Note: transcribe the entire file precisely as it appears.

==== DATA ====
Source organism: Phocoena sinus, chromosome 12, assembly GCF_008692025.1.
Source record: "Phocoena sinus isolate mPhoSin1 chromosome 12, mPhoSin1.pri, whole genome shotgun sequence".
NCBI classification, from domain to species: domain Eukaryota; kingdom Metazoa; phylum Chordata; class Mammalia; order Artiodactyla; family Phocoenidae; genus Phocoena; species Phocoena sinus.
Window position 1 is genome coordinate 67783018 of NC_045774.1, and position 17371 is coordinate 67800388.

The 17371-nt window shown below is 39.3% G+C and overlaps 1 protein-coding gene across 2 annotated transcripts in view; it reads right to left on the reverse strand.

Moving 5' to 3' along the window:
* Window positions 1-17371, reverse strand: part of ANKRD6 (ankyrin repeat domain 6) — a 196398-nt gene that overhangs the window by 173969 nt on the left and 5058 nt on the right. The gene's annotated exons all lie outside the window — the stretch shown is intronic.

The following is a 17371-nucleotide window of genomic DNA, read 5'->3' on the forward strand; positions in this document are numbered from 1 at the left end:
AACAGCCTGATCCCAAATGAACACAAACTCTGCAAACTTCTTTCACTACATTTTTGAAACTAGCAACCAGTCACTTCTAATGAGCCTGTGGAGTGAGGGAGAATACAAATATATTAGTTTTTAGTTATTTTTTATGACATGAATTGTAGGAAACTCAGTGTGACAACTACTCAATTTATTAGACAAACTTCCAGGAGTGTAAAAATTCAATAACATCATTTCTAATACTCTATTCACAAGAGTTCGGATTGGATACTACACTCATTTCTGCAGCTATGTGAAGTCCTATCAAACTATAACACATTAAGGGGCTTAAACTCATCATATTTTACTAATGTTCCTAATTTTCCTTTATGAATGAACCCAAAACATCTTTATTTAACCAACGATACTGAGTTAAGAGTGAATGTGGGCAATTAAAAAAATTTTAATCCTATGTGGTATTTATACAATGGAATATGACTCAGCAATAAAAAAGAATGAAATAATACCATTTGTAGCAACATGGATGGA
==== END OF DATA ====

Source organism: Phocoena sinus, chromosome 12, assembly GCF_008692025.1.
Source record: "Phocoena sinus isolate mPhoSin1 chromosome 12, mPhoSin1.pri, whole genome shotgun sequence".
NCBI classification, from domain to species: domain Eukaryota; kingdom Metazoa; phylum Chordata; class Mammalia; order Artiodactyla; family Phocoenidae; genus Phocoena; species Phocoena sinus.
Window position 1 is genome coordinate 67783018 of NC_045774.1, and position 17371 is coordinate 67800388.

The 17371-nt window shown below is 39.3% G+C and overlaps 1 protein-coding gene across 2 annotated transcripts in view; it reads right to left on the reverse strand.

Moving 5' to 3' along the window:
* Window positions 1-17371, reverse strand: part of ANKRD6 (ankyrin repeat domain 6) — a 196398-nt gene that overhangs the window by 173969 nt on the left and 5058 nt on the right. The gene's annotated exons all lie outside the window — the stretch shown is intronic.

The following is a 17371-nucleotide window of genomic DNA, read 5'->3' on the forward strand; positions in this document are numbered from 1 at the left end:
AACAGCCTGATCCCAAATGAACACAAACTCTGCAAACTTCTTTCACTACATTTTTGAAACTAGCAACCAGTCACTTCTAATGAGCCTGTGGAGTGAGGGAGAATACAAATATATTAGTTTTTAGTTATTTTTTATGACATGAATTGTAGGAAACTCAGTGTGACAACTACTCAATTTATTAGACAAACTTCCAGGAGTGTAAAAATTCAATAACATCATTTCTAATACTCTATTCACAAGAGTTCGGATTGGATACTACACTCATTTCTGCAGCTATGTGAAGTCCTATCAAACTATAACACATTAAGGGGCTTAAACTCATCATATTTTACTAATGTTCCTAATTTTCCTTTATGAATGAACCCAAAACATCTTTATTTAACCAACGATACTGAGTTAAGAGTGAATGTGGGCAATTAAAAAAATTTTAATCCTATGTGGTATTTATACAATGGAATATGACTCAGCAATAAAAAAGAATGAAATAATACCATTTGTAGCAACATGGATGGA